As city prepares for electric vehicle charging stations, communities diverge on support
A plan to replace 120 parking spaces with curbside electric car charging stations is facing opposition from Brooklyn community boards, with some calling it a “vanity project” while others embrace it as progressive policy.
The New York City Department of Transportation will begin installing the charging ports at parking spaces across the five boroughs this fall. The agency hopes the stations will encourage New Yorkers to buy more electric vehicles, eventually reducing the city’s greenhouse gas emissions.
Ports will take the place of pre-existing parking spots, DOT said. Once functional, e-vehicle owners will have to pay per-hour of charging. Any drivers who park non-electric cars there will be fined $115 and potentially towed.
The agency is currently seeking public input on the project, which is being funded by Con Edison (which also has a say in where the ports will go). The DOT’s website says revenue is expected to cover only a fraction of the project’s cost, but if it expands in the future it could be “revenue positive.” The project page does not say whether the city or Con Edison, or both, will receive the revenue.
By now, presentations on the ports have made their way to Brooklyn boards 3, 6, 7, 10 and 16. Bronx boards 8 and 7 and Queens board 12 have also been briefed on the proposal. According to a DOT spokesperson, stations are not limited to these neighborhoods; rather these are the only boards that requested a presentation.
Community Board 10 — which spans Bay Ridge and Dyker Heights — voted as a full board on the proposal at its June 17 general meeting.
Following a committee visit from DOT in May, the panel voted to recommend that the agency not move forward with the four ports proposed for the district (which already has five charging stations in a municipal lot on Fifth Avenue and 85th Street).
The proposed ports — described as Level 2 chargers — will provide e-vehicles with a full charge in about four to eight hours, depending on the car’s battery size. Level 1 refers to at-home charging, and Level 3 to ports within municipal lots. All ports in the current plan are Level 2.
CB10 District Manager Josephine Beckmann told the Brooklyn Eagle that members of the board’s Traffic and Transportation Committee felt that DOT presented an incomplete proposal, and that reps from the agency weren’t nearly prepared enough to speak about it.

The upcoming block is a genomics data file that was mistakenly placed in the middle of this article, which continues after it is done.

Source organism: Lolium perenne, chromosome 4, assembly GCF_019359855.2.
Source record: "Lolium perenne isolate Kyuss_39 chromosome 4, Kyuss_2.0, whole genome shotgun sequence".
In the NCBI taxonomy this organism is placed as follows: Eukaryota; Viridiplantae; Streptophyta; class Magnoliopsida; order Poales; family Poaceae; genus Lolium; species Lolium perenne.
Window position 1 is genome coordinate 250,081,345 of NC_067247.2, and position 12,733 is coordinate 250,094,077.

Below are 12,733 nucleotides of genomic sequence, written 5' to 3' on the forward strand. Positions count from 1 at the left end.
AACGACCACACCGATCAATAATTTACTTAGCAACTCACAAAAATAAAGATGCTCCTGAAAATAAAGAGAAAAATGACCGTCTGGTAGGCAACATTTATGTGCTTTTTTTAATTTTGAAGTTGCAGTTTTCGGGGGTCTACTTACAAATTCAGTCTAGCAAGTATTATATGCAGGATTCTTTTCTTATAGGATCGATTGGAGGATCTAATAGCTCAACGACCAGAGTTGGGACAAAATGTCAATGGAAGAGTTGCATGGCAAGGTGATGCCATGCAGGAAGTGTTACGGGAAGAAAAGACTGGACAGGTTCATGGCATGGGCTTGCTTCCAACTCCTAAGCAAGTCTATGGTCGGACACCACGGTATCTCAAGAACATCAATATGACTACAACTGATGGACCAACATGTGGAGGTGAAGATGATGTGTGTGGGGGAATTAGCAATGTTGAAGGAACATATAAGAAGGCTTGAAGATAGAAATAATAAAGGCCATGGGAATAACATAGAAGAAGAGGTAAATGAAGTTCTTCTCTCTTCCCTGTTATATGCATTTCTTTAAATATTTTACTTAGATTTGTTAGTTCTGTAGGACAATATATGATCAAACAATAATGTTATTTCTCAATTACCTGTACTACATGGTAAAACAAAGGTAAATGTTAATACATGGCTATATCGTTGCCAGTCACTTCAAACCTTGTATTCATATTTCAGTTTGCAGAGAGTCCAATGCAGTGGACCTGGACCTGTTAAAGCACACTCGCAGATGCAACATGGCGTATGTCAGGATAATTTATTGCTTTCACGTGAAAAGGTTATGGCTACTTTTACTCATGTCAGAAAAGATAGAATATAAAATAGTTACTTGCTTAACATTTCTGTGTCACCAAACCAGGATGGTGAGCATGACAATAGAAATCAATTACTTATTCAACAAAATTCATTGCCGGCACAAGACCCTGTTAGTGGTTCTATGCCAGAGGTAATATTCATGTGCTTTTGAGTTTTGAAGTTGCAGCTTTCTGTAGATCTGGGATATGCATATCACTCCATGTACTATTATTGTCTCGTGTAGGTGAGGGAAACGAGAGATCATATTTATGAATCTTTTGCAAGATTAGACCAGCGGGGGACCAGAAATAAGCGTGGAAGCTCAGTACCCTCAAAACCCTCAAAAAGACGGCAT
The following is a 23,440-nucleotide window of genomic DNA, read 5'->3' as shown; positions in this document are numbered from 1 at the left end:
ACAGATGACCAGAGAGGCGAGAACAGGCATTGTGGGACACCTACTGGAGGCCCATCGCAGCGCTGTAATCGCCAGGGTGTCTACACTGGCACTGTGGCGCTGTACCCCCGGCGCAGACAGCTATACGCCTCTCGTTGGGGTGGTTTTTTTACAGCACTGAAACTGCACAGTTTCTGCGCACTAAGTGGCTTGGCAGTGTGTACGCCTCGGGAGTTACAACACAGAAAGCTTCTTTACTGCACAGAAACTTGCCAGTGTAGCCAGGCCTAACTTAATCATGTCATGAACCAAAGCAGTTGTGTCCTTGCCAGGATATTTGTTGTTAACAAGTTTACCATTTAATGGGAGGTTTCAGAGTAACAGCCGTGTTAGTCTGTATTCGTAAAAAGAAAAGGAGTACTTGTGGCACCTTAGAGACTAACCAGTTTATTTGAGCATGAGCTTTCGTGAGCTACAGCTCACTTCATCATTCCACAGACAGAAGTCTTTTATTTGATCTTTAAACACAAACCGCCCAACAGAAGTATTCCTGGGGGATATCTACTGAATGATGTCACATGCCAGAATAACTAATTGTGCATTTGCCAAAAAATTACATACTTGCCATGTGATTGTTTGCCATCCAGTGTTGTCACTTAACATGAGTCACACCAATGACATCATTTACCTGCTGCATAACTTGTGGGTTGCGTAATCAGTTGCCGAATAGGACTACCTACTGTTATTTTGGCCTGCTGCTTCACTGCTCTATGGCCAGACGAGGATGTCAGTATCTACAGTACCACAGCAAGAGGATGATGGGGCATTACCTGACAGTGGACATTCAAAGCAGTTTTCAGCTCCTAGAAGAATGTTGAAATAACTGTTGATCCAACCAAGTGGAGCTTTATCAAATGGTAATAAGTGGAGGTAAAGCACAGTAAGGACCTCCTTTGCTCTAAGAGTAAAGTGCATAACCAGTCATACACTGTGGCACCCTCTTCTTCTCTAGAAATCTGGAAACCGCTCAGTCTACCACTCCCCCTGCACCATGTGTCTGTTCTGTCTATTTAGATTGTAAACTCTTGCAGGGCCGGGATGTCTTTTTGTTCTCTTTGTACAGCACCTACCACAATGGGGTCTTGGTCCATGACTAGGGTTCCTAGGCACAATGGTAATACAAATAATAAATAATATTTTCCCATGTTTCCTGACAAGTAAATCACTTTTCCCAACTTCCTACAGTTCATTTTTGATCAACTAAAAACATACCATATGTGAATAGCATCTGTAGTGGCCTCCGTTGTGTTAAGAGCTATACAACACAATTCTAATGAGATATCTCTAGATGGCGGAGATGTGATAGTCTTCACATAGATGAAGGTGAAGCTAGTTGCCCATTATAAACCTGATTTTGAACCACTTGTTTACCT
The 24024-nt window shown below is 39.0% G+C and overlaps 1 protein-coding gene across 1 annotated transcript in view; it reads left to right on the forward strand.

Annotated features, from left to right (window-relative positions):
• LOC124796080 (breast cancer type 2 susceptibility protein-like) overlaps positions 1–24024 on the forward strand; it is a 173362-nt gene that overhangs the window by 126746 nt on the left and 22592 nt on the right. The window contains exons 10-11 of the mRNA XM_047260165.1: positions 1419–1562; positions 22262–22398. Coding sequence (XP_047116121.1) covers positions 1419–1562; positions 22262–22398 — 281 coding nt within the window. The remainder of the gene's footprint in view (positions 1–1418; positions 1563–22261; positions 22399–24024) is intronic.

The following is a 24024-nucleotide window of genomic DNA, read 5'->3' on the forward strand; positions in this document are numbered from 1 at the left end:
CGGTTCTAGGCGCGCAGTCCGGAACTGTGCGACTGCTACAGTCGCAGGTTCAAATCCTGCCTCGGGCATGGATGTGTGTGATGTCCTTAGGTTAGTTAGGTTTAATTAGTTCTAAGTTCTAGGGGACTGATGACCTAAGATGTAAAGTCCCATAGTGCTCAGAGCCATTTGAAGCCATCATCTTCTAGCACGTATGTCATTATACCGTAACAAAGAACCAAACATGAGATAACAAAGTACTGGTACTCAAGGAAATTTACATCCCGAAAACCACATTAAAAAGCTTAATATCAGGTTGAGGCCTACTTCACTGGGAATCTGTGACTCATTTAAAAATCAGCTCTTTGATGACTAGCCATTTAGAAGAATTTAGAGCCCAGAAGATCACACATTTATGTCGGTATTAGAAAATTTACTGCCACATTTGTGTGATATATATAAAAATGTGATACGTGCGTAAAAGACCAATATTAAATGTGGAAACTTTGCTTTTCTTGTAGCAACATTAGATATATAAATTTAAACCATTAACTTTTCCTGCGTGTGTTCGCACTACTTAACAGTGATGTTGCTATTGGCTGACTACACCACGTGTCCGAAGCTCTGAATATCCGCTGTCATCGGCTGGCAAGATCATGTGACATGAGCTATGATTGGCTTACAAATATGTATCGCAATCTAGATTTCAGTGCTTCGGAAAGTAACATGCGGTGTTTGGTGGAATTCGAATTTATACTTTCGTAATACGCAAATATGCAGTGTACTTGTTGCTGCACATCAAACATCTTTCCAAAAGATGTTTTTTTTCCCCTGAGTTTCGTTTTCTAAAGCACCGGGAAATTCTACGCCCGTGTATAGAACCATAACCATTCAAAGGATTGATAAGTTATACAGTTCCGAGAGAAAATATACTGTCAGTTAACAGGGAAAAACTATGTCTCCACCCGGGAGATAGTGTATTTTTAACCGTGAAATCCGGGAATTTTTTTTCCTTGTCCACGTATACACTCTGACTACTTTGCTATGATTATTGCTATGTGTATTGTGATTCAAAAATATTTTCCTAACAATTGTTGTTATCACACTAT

“DOT could not provide us any statistics on the usage of those charging stations,” Beckmann said, referring to those five in the municipal lot. “They told us that information could be obtained by submitting a [Freedom of Information Law] request. We did that, and will not have a response until February 2020.”
Other concerns of the committee included enforcement policies and the “impracticality” of available spaces in an already-tight-on-parking neighborhood.
On Monday, attendees of a Community Board 3 meeting in Bedford-Stuyvesant cited similar concerns.
“I don’t understand how the city is taking it upon themselves to fix a problem that isn’t a problem,” Antero Branco, a Bed-Stuy resident, told the DOT presenters.
Neighbor Terrence Johnson asked if the agency had studied how many e-vehicles were in the community. A DOT presenter responded that they did not know how many were in Bed-Stuy, but that there are about 9,000 in New York City, with the goal to encourage more people to buy electric.
A local resident named Ramses said DOT’s plan sounded like a “vanity project” before asking the roughly 100 people at the board meeting to raise their hand if they owned an electric car. (Not a single hand went up.)
On the other hand, the Transportation and Public Safety Committee of Community Board 6, which covers Carroll Gardens, Cobble Hill, Columbia Waterfront, Gowanus, Park Slope and Red Hook, voted unanimously (with just one abstention) earlier this month in favor of the six stations DOT has slated for them.
“I think the board has a history of being pretty progressive on this and other transportation-related issues, and I would say electric car charging is in line with that,” CB6 District Manager Michael Racioppo told the Eagle.
At Community Board 16’s general meeting on Tuesday night, Deborah Williams, chair of the group’s City Services Committee, told board members about the plan. No one had any questions, and no DOT representative was at the meeting.
CB16 encompasses the neighborhoods of Ocean Hill and Brownsville.
Similarly, Community Board 7 District Manager Jeremy Laufer told the Brooklyn Eagle that the board heard from DOT on the charging stations earlier this month. Because of the summer recess, the panel won’t revisit the plan — which includes a whopping 18 charging ports for the district — until at least September.
CB7 encompasses Sunset Park, Windsor Terrace, Greenwood Heights and South Park Slope. DOT plans to install 10 ports in Sunset, six across Park Slope and Gowanus, and two in Windsor Terrace. It is the highest volume of proposed ports for any board across the city.
A DOT spokesperson said the agency will take community board input on the plan into consideration. Public comment and site location also remains open on DOT’s website.
“We have received some 400 comments so far, and we will be considering input from the portal, as well as CB input, as we select final sites through next month,” the spokesperson said.
Once finalized and installed, ports will be in place for three to four years as part of a “demonstration project.” According to the DOT’s website, “After the demonstration project is completed, NYC DOT will explore different models for expanding curbside charging.”
Additional reporting by Noah Goldberg.
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